Sunday, 8 September 2013
Deadlines, Schedules & Routines - The Creative Process
Deadlines, Schedules & Routines
Everyone who has ever had an education knows about deadlines. They also know about schedules and most of them will also know about routines. I wanted to cover all three of these in this piece and will try to separate them, but sometimes they all mean the same thing, or at least led to the same goal.
A deadline is something that can be used to motivate a writer. It can be that time in the distance when you'll have to turn in your first draft. It can work for them, or if you're like me, it can cripple them. I do not do well with deadlines. It's not that I never use them, I mean that if I tell myself, or an agent or publisher tells me, you have to finish this job by X date, then I find it extremely hard to work. I have always been a writer that works to her own pace. I do set myself deadlines, you'll have seen the "chapters of the fortnight" on my Facebook page. I try to write two chapters of each book every two weeks. That's a deadline technically, and it does help me. Sometimes I'll manage all four within a week and will move on to "bonus" chapters.
So, I hear you ask, why have I stated that deadlines cripple me? Simple. If it's a deadline that I can work towards with minimal pressure - the chapters of the fortnight will not make or break me, for example - then I find that I do not feel pressured and stressed when I can't work towards it. I get obsessed with daily word counts and ultimately fall behind. That's when I start to come apart at the seams. What if I don't make it? What if because I don't make it then I fail? These are all things that go through my head and eventually, I just flop down on the floor and give up. Or I work myself too hard, and my body gives up. Either way I'm on the floor, and no writing is happening.
Some writers find deadlines a great motivator. They move closer and manage to create their work with ease. I am fully aware that I am not one of them. Still, which ever type of writer you are, you're going to have to find a way to work to some sort of deadline. If you're an indie writer then you have a bit of leeway as you're able to set your own deadlines, and usually you only have yourself to answer to should you not meet them. It's a win-win situation, and it's one of the reasons I meet the deadlines I set myself.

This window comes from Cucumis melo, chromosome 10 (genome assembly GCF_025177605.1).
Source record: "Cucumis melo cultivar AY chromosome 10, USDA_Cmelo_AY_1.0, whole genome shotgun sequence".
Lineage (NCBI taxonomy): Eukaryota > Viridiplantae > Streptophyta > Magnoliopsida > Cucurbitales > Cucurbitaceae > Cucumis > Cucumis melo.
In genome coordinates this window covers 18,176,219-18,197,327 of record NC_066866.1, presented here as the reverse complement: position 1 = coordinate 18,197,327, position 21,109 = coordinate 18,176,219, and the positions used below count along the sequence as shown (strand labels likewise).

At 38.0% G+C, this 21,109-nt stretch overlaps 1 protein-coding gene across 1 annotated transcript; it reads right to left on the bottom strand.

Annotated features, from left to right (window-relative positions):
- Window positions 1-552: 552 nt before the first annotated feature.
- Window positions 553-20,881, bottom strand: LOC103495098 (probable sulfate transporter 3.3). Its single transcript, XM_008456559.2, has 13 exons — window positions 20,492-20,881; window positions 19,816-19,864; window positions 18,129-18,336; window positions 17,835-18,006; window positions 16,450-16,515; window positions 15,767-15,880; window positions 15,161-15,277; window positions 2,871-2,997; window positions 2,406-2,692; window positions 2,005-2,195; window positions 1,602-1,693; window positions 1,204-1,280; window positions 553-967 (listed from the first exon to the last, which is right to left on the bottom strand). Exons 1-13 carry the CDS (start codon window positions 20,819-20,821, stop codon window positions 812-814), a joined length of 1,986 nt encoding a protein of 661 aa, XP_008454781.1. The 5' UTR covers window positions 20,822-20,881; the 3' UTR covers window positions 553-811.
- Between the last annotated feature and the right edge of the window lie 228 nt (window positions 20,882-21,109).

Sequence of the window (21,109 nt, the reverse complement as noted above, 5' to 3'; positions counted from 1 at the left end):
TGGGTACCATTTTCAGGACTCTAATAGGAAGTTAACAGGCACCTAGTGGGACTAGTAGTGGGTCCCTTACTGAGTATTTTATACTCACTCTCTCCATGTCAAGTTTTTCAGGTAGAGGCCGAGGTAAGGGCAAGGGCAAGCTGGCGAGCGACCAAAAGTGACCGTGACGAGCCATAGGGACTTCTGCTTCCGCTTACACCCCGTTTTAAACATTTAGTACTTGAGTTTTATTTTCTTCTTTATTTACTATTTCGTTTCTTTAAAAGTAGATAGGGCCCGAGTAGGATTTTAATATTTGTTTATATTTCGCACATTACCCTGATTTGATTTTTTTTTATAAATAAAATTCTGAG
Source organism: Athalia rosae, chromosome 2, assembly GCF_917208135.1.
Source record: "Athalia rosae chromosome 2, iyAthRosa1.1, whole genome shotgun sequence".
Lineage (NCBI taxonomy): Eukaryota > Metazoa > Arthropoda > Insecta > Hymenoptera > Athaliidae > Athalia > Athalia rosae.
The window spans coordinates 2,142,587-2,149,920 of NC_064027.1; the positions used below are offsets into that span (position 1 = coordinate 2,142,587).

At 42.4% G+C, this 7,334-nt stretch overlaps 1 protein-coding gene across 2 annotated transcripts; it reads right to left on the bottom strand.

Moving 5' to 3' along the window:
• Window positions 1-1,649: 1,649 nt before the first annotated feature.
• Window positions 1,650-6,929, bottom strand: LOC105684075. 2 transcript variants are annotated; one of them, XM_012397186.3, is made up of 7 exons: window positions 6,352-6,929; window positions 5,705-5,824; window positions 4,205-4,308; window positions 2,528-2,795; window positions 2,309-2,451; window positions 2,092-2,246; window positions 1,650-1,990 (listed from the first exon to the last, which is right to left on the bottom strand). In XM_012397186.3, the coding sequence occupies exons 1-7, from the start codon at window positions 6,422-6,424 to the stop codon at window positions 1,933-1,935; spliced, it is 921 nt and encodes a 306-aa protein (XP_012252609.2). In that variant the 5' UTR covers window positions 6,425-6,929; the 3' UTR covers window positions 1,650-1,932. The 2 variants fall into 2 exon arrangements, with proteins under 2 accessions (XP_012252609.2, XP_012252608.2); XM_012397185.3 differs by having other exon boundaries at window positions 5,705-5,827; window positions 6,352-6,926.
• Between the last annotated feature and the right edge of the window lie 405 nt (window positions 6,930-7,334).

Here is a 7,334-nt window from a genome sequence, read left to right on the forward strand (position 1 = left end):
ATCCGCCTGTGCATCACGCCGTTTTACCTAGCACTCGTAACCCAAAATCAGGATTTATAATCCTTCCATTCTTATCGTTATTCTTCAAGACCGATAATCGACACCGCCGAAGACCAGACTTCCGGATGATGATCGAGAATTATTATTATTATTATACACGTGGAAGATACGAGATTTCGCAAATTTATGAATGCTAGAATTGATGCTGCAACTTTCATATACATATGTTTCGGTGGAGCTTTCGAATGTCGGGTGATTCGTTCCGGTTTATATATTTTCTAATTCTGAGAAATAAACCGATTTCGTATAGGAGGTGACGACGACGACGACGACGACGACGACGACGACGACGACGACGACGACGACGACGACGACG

Alongside deadlines, you'll have a schedule. A way to keep on track because it's a Monday and you do writing for an hour here and half an hour there. You slip into a routine of what you need to do, and a way to keep doing it. If you've got an upcoming deadline, you can alter your plan and slip out of routine for a week or so to get what you need done. The trick is, once again, the balancing act of how strict you are with your plan and how deep your routines go.
Some writers will find that they can stick to a loose schedule. They plan to write for three hours a day, but they will do it when the mood strikes. There is no set time or place to write and others will pretty much have every waking hour organised into a time table. I'm a mix of the two. I have a goal of what needs to be done each day, and I fit my writing in. I aim to do two hours of writing a day, but alongside my university work and other commitments, while there is some semblance of routine, it's not always the same time day in and day out.
I also use a "to-do" list which I set at the beginning of the fortnight of everything that I have to get done. I record uni work, book work, hobbies and other things like doctors appointments and seeing friends. I then cross off each thing piece by piece. That way I can look at it on days when I feel as if I have done nothing, and see that actually, I may have had a lazy day, I'm on track. You could say that it's a kind of flexible schedule with its own deadlines built in.
Of course, deadlines such as release dates can not always be avoided. If you plan to release your book, then you need to be able to do the relevant promotion. To do that, you need to have some idea of when it will be ready to be published. Which means you need to know when the editing will be done and when you'll have finished doing everything needed. Those kinds of deadlines I do work well with.
So, when you're writing, be kind to yourself. Don't pile on deadlines when they can be avoided, unless you need that kind of motivation to get writing, in which case, go for it. It's fine to set up a schedule and get into a routine, but you need to be aware that these things need to be somewhat flexible. As always, your mileage may vary and have fun creating your new worlds.
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